Here Coleridge expressed that love cannot be expressed force ably but only it comes out when it comes from within just like the musical instrument which only plays when a natural force has been applied on its own.
Typical of the Conversation Poems is the movement through the poem by one
idea setting off another that is suggested by it. The idea of the hushed
murmur of the sea leads Coleridge to contemplate the figure of an Eolian
harp (Lute in l.13) that has been placed in the casement window.
An Eolian harp is a musical instrument with strings stretched across a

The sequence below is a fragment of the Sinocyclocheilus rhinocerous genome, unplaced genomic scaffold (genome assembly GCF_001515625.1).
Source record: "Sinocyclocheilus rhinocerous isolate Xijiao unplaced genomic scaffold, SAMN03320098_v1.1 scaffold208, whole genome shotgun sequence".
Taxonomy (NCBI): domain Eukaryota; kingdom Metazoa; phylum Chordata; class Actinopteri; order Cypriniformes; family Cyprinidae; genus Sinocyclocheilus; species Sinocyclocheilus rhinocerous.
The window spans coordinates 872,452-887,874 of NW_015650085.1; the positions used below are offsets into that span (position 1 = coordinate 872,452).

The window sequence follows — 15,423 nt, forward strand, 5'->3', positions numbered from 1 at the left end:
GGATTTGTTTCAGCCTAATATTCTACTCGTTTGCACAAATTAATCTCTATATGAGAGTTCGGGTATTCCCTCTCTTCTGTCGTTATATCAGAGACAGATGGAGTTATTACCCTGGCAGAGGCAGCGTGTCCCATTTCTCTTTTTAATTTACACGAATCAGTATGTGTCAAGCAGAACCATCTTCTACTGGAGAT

sound box. It produces music as the wind blows through the strings. Hence,
it is named after the Greek god of the wind, Aeolus. The Romantic poets saw
this instrument as a symbol of poetic inspiration and it is not hard to see
why: the instrument is capable of producing music (art), but only does so
when it "yields" itself to be played on by the power of the natural world
(the wind). Coleridge, in fact, here sees the lute in terms of a highly
sexual image. Listen for this association in the following lines (ll.
Click on GO and read the extract as you watch and listen:
Plac'd length-ways in the clasping casement, hark!
How by the desultory breeze caress'd
Like some coy maid half-yielding to her lover,
It pours such sweet upbraiding, as must needs
TEMPT TO REPEAT THE WRONG! (11.13-17)
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